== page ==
And so far, the effort is getting results.
Clinton's campaign, in the last week, has compelled Sanders to disavow a 2005 gun vote
, break a pledge
not to raise taxes on the middle class in his healthcare proposal and backtrack on his call for Iranian troops on the ground in Syria.
The latest skirmish in this effort -- the Clinton campaign's attempt to cast the Vermont senator as a foreign policy lightweight regarding Iran and Syria -- reached a pinnacle on Thursday when Sanders told The New York Times that he never called for Iranian troops on the ground in the war-torn country.
"No," Sanders said when asked whether he called for Iranian troops in Syria. "What I have said is that I would like to see -- and I understand, believe me, that Iran and Saudi Arabia hate each other -- but, to the degree that we can, create a process where Muslim countries can come together to fight ISIS."
But at November's Democratic debate, Sanders said that Muslim nations around Syria, namely "Saudi Arabia, Iran, Turkey, Jordan" had to step up and "get their hands dirty, their boots on the ground" in order to "take on ISIS."
On Friday, Sanders' spokesman Michael Briggs declined to engage on whether the senator ever called directly for troops on the ground in Syria but said his position on ISIS and Syria was that "Iran should be part of a coalition of Middle East nations."
It is questionable whether the Clinton campaign's strategy will work with voters, however. Many Sanders supporters already view him as someone who has been consistent for much of his 30-year career and believe it is Clinton -- a former first lady, senator and secretary of state who has admittedly "evolved" on certain issues -- who lacks consistency.
"There is a real double standard when it comes to me," Clinton said earlier this month about how she moved from opposing same-sex marriage to supporting it. "Everyone else can evolve."
Undecided voters and Sanders supporters have mixed feelings about the issue of consistency.
"He is just so passionate and I think the way he talks really just speaks to my age group," said Emily Arvola, an undecided senior at the University of Iowa who turned out for Clinton's concert with pop star Demi Lovato on Thursday. "He is new and exciting and you can tell how much he cares when he talks."
Others in the audience, including a handful of Sanders supporters, said young voters are looking for someone who doesn't waver, and they believe Sanders is that candidate.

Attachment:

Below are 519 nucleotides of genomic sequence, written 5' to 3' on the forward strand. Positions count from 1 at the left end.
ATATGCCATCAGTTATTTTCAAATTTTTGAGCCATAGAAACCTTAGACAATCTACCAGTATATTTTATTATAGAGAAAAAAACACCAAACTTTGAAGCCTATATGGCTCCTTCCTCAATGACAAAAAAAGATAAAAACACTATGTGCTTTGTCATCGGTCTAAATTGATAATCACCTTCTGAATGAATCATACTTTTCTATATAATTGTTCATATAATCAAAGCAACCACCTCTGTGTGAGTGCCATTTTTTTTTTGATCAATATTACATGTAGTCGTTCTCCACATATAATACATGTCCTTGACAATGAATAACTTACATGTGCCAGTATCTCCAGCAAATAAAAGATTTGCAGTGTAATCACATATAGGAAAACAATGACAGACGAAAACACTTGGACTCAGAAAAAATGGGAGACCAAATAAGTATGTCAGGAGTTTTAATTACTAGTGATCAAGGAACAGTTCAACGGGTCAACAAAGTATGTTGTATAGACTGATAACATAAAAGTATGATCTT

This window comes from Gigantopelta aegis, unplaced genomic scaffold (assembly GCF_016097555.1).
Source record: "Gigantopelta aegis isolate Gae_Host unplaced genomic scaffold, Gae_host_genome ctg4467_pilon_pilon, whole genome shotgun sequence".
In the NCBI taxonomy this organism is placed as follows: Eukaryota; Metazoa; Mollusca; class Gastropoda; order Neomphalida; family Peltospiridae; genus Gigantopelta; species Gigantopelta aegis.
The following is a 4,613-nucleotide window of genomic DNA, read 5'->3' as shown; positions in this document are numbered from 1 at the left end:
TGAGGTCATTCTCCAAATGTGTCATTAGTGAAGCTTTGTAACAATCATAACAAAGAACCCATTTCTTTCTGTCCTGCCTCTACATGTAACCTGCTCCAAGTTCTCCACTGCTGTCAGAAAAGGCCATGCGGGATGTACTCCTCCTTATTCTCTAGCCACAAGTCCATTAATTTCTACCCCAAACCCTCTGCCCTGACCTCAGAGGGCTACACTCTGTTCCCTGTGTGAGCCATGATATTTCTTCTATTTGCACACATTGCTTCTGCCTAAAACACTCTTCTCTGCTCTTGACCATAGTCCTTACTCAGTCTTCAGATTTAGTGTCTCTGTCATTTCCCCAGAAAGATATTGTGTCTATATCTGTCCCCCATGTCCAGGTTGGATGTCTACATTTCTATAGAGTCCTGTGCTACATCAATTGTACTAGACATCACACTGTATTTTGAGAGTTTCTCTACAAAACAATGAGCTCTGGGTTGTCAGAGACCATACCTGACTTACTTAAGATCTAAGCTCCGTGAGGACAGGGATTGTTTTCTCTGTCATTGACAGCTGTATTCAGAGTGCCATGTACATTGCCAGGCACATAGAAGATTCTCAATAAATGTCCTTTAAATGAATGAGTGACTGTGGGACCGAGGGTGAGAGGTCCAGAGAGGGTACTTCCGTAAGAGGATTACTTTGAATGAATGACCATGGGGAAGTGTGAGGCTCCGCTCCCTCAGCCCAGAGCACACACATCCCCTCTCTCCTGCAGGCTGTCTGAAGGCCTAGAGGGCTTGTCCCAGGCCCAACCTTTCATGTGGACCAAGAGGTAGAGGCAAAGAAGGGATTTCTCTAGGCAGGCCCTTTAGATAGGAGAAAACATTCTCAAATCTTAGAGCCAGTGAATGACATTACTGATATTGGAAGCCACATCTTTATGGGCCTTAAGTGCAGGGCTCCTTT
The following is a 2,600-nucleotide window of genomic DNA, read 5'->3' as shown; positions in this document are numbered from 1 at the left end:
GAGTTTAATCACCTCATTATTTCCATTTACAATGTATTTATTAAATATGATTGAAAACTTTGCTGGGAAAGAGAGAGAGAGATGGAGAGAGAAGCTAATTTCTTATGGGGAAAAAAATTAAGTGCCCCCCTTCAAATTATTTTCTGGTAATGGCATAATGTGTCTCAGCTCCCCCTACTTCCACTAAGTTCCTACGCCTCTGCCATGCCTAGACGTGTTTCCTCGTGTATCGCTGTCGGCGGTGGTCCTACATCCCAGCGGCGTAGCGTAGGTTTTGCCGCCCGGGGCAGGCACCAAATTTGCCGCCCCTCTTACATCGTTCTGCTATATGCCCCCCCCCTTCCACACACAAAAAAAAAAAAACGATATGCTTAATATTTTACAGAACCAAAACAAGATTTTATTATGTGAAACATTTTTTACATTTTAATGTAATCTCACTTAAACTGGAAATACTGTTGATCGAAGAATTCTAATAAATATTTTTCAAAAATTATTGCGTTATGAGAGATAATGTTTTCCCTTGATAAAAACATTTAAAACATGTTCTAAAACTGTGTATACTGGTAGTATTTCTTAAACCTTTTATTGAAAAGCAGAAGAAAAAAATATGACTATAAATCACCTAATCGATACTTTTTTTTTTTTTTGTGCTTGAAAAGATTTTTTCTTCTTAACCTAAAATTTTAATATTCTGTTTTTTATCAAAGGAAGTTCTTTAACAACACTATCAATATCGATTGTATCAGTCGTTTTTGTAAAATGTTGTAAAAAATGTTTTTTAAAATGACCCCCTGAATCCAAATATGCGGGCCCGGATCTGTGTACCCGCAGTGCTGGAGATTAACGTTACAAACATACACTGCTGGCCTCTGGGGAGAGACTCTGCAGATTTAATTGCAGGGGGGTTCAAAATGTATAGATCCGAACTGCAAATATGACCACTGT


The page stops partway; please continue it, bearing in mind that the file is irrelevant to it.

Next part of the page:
"I am fairly decided," said Connor Johnson, 17, who will be eligible to caucus on February 1. "Bernie has been very consistent on his views for a long time and that means a lot to me."
Clinton, Johnson said, had not been as consistent in his mind and, at times, makes people feel like it is "her time" to be president.
Even so, Clinton's campaign is confident that there is enough time to change the way people in Iowa and New Hampshire view the senator -- reflected in the intensity with which its focusing on his record.
Earlier this month, Sanders backed away from a 2005 vote that gave gun manufacturers immunity from prosecution, announcing in a press release that he supports a proposed bill that would amend that vote. The position, which came after considerable pressure from Clinton and her aides, is a reversal
from statements Sanders and his aides have made throughout the campaign.
And then, just a day later, Sanders released his Medicare-for-all healthcare plan
, under pressure from Clinton and her aides to do so before voting starts on February 1.
The plan, despite Sanders' pledge to only raise middle class taxes to pay for paid family leave, would be financed by a 2.2% income tax on all Americans and a 6.2% levy on employers.
Sanders has argued that tax hikes are worth it to achieve universal coverage.
But Clinton's press secretary seized on Sanders' healthcare plan as chance to cast the senator as a flip flopper.
"Senator Sanders has been changing a lot of positions in the last 24 hours, because when his plans and record come under scrutiny, their very real flaws get exposed," Clinton spokesman Brian Fallon said in a statement. "When you're running for President and you're serious about getting results for the American people, details matter -- and Senator Sanders is making them up as he goes along."